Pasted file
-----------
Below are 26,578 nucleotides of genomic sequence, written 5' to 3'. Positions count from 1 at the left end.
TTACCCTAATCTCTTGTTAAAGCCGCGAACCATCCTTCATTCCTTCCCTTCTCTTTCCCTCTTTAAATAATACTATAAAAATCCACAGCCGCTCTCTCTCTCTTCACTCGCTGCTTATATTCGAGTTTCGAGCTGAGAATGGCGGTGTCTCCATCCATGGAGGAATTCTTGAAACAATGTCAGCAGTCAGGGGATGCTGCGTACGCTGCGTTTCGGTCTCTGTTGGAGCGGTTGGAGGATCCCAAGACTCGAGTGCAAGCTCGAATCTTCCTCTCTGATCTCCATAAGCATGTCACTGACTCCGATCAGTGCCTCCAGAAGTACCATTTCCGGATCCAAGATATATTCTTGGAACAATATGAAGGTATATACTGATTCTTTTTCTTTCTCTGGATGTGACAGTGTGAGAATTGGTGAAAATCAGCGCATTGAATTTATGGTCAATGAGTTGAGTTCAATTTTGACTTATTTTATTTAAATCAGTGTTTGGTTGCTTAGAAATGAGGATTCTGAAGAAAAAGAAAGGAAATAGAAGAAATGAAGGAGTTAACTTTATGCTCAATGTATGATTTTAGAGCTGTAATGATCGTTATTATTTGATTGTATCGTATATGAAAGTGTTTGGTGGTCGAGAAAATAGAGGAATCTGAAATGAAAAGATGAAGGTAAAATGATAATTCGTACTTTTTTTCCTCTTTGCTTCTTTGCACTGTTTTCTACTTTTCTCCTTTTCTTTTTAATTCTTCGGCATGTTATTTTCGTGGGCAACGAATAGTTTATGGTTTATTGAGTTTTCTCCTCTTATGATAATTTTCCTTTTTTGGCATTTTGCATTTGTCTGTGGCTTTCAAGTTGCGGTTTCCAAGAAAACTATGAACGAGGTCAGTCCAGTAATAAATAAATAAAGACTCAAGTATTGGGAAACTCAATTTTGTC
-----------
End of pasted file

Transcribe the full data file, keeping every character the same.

Below are 26,578 nucleotides of genomic sequence, written 5' to 3'. Positions count from 1 at the left end.
TTACCCTAATCTCTTGTTAAAGCCGCGAACCATCCTTCATTCCTTCCCTTCTCTTTCCCTCTTTAAATAATACTATAAAAATCCACAGCCGCTCTCTCTCTCTTCACTCGCTGCTTATATTCGAGTTTCGAGCTGAGAATGGCGGTGTCTCCATCCATGGAGGAATTCTTGAAACAATGTCAGCAGTCAGGGGATGCTGCGTACGCTGCGTTTCGGTCTCTGTTGGAGCGGTTGGAGGATCCCAAGACTCGAGTGCAAGCTCGAATCTTCCTCTCTGATCTCCATAAGCATGTCACTGACTCCGATCAGTGCCTCCAGAAGTACCATTTCCGGATCCAAGATATATTCTTGGAACAATATGAAGGTATATACTGATTCTTTTTCTTTCTCTGGATGTGACAGTGTGAGAATTGGTGAAAATCAGCGCATTGAATTTATGGTCAATGAGTTGAGTTCAATTTTGACTTATTTTATTTAAATCAGTGTTTGGTTGCTTAGAAATGAGGATTCTGAAGAAAAAGAAAGGAAATAGAAGAAATGAAGGAGTTAACTTTATGCTCAATGTATGATTTTAGAGCTGTAATGATCGTTATTATTTGATTGTATCGTATATGAAAGTGTTTGGTGGTCGAGAAAATAGAGGAATCTGAAATGAAAAGATGAAGGTAAAATGATAATTCGTACTTTTTTTCCTCTTTGCTTCTTTGCACTGTTTTCTACTTTTCTCCTTTTCTTTTTAATTCTTCGGCATGTTATTTTCGTGGGCAACGAATAGTTTATGGTTTATTGAGTTTTCTCCTCTTATGATAATTTTCCTTTTTTGGCATTTTGCATTTGTCTGTGGCTTTCAAGTTGCGGTTTCCAAGAAAACTATGAACGAGGTCAGTCCAGTAATAAATAAATAAAGACTCAAGTATTGGGAAACTCAATTTTGTC